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"Neuralgia"

6 . "found capri moon's post - rajah :)"
Posted by ruby on Apr-27-99 at 10:44 AM (EST)

Jewel,

Here's some info I lifted from the Herpesite. I hope it helps! I'll post it for another person checking into "numbness", too.

Post Herpetic Neuralgia

Neuralgia is pain that occurs along the path of the nerves. This condition is best known in relation to Shingles(Varicella Zoster Virus).
Although it has been little studied in connection with genital Herpes Simplex infection, the incidence of this condition is much more common that is normally reported.

This type of neuralgia is the result of the virus irritating the nerves and neural pathways. The symptoms are similar to Prodrome,including tingling,twitching, burning sensations, shooting pains, numbness, and/or aches in the area of infection, and also particularly in the buttocks,
legs, and thighs.

The pain can be intermittent, and in some people it can be chronic, lasting for weeks and months at a time. This kind of chronic HSV-PHN is considered to be rare, although anecdotal evidence suggests that it occurs much more frequently than has been
documented. HSV can also cause a "sciatica syndrome" - pain the sciatic nerve in the back of
the thigh. Many women have found their PHN intensifies prior to menstruation.

When PHN is accompanied by frequent outbreaks, some people have found a course of suppressive anti-viral drug therapy to be helpful. There is conflicting advice on the effectiveness of suppressive therapy with acyclovir (Zovirax). Some research indicates that it either has no effect, or that it worsens "unexplained nonlesional HSV episodes." Some people do find that daily suppressive therapy with acyclovir brings them relief from PHN, possibly by decreasing the irritation to the nerves caused by frequent outbreaks.

Acyclovir works by interrupting the new viral replication, and by keeping the virus in check, the nerves are able to calm down and rest after having been irritated for so long. This may take weeks or even months to achieve, depending on various factors, and it's effectiveness appears to increase dramatically by being very regular in the timing of the dosage.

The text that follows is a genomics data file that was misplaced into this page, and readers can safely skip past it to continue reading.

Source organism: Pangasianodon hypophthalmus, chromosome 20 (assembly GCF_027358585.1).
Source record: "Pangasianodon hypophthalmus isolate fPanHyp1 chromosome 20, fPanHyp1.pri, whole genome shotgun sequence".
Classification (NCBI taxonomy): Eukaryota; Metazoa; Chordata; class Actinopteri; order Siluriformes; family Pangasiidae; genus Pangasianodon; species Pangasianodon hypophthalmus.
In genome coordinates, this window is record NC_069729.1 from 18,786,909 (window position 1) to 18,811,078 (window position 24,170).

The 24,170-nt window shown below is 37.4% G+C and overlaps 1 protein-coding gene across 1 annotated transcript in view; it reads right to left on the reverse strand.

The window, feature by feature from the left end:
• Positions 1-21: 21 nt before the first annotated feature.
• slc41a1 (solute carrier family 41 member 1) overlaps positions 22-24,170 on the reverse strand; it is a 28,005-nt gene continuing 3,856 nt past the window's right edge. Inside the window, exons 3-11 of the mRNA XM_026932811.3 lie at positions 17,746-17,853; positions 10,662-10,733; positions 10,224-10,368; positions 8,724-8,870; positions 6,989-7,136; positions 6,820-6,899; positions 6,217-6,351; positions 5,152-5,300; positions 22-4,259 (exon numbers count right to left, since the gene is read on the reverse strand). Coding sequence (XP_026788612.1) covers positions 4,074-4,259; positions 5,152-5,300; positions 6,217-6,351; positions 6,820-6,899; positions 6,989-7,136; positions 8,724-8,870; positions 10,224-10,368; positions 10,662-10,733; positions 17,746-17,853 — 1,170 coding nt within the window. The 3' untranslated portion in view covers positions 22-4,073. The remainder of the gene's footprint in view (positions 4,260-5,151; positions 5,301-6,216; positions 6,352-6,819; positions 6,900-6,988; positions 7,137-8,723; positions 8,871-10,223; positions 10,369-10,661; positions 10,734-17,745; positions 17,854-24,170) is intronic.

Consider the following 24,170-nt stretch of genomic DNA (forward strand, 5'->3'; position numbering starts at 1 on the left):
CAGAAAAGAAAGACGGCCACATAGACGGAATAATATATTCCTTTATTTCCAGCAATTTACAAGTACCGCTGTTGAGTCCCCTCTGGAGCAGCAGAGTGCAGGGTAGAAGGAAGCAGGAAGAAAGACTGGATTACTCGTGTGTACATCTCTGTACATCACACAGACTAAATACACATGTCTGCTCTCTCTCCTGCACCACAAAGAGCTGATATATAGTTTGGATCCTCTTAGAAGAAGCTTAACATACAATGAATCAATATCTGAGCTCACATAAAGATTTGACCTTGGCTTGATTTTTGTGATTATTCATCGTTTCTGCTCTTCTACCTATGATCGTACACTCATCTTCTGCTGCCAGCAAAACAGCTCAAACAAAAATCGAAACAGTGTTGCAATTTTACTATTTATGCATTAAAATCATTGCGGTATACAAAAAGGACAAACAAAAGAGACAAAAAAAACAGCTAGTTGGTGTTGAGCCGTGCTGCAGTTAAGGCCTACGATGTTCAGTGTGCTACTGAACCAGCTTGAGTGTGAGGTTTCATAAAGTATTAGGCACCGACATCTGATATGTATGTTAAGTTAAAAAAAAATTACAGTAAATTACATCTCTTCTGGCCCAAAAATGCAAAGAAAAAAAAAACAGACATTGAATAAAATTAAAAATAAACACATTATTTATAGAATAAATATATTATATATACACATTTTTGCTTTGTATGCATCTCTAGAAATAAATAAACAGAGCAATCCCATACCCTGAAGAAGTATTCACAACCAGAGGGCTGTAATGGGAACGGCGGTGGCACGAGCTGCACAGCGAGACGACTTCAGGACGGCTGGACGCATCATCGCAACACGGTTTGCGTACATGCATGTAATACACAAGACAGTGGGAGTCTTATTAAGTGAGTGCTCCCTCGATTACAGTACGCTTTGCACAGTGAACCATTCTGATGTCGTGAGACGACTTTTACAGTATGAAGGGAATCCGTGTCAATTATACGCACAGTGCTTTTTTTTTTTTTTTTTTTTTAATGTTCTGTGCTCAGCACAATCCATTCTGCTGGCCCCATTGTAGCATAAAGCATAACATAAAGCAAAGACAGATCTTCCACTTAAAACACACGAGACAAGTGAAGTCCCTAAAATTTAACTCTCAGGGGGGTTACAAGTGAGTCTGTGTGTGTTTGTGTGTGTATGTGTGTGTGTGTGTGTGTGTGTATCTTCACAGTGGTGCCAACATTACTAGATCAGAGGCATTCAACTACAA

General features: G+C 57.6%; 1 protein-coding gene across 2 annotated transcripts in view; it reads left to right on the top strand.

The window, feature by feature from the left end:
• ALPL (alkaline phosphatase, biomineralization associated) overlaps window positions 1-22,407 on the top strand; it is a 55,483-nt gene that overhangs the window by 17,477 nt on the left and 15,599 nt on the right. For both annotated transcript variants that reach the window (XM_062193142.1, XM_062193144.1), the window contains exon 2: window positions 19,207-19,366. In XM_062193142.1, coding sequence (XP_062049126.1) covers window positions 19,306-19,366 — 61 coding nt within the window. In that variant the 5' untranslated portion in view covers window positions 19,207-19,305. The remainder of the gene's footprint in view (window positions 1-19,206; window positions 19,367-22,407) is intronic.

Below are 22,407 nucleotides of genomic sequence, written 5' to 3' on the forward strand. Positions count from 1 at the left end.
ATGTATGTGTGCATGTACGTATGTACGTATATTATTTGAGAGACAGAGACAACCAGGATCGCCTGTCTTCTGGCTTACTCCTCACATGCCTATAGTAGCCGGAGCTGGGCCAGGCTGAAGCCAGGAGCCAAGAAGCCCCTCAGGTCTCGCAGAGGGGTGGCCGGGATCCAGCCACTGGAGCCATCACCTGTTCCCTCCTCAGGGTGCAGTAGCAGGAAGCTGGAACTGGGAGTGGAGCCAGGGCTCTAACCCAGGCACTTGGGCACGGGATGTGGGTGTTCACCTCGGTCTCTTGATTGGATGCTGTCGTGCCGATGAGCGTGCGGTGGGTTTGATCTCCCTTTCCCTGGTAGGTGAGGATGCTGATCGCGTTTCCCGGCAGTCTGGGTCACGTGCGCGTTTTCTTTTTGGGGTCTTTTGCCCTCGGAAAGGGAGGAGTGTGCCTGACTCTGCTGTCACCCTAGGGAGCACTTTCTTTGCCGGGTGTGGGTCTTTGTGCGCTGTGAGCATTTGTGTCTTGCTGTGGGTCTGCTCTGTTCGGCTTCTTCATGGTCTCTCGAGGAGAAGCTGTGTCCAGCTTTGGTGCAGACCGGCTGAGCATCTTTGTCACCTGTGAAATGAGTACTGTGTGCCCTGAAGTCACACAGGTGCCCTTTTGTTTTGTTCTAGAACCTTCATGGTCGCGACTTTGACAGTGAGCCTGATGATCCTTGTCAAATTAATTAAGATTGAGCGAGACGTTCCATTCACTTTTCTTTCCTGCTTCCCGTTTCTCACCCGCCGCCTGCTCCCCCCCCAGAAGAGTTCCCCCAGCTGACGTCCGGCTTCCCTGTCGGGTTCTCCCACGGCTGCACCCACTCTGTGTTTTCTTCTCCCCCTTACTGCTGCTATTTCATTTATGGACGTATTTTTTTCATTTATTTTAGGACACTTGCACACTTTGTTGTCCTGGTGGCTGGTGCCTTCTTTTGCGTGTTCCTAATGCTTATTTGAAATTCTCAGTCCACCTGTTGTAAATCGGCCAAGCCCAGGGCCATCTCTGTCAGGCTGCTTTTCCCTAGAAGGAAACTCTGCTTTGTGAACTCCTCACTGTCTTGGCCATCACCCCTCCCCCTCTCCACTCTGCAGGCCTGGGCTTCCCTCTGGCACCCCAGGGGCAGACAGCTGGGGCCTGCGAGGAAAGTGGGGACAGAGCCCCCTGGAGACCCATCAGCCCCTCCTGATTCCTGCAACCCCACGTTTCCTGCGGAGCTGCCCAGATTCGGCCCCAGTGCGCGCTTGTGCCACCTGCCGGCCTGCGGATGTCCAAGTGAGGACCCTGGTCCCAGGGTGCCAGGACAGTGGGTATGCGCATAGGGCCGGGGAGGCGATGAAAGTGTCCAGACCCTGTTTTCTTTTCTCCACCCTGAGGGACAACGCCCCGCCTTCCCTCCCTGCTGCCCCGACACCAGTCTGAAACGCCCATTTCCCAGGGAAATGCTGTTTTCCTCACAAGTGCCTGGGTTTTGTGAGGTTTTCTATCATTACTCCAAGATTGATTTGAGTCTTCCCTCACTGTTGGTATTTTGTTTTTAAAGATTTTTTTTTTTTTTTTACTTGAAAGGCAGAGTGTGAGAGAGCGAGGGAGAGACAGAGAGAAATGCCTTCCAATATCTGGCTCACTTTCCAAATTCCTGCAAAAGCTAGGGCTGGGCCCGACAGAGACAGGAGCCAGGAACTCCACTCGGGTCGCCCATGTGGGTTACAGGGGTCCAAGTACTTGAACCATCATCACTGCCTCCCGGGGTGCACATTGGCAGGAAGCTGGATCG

Elavil, as well as certain other tricyclic antidepressant medications, have pain reduction properties that appear to be independent of their antidepressant actions, and have been recommended and used for PHN associated with Shingles. The pain alleviation effect can be reached at doses much smaller than those normally required for the antidepressant value.

Several medical reference books mention these drugs for "post-herpetic neuralgia" specifically. The drugs mentioned as being possibly effective in relieving neurogenic pain are: imipramine(Tofranil), nortriptyline (Aventyl), amitriptyline (Elavil),clomipramine, desipramine, doxepin, and trimipramine. Especially the first three. However, there are many possible side effects to consider when investigating the use of these drugs. Also, if a person is already taking another type of anti-depressant or any other drug, they may have to go off it for quite a while before starting a new one, or they could have serious complications. As always, discuss every aspect of possible treatments and their side effects with your health care provider.

Another treatment that has been shown to be very effective in many cases of neuralgic pain are topical creams containing Capsaicin.
Capsaicin is derived from chile peppers, and works by inhibiting accumulation of "substance P," which sends pain signals from the nerves to the brain. Studies have been done with shingles PHN that have shown Capsaicin's effectiveness. Some people here at HerpeSite prefer "Arthricare Extra Strength Pain Relieving Rub, Odor Free." Another brand that was designed originally and specifially for shingles PHN is "Zostrix"(named after Varicella Zoster Virus, the herpesvirus that
causes chicken pox and shingles!), but Arthricare is much less expensive, and also contains methyl nicotinate (a form of niacin) which dilates the blood vessels under the surface of the skin. The main things to remember if choosing to use one of these creams are: 1) Wash hands immediately after applying, 2) Rub it in gently or it will burn worse than an outbreak, 3)never put it on mucous membranes, 4) heat and warm water will intensify the effects (so no sunbathing, showering, or hot baths afterward!), and 5) Capsaicin's benefits are cumulative, so it may take up to several weeks to achieve full pain-relieving benefits.

Some people have found that eliminating coffee and other neuro-stimulants has helped in both dereasing PHN and outbreaks. There are also some medical experts who say that the neuralgia, like many other aspects of herpesvirus infections, gets better by itself with time...

Experts advise that patients experiencing prodromal symptoms or PHN consider the virus to be active, and to take precautions against transmission.


....BTW imipramine is a nasty drug - we used to use it on the kids at he hospital - however cardiac side effects were noted often - these were potenially life threatening...

Zoloft is a great anti-depressant and would be a good choice as Meg has said - low AE profile - easy to regulate dosage for the neuralgia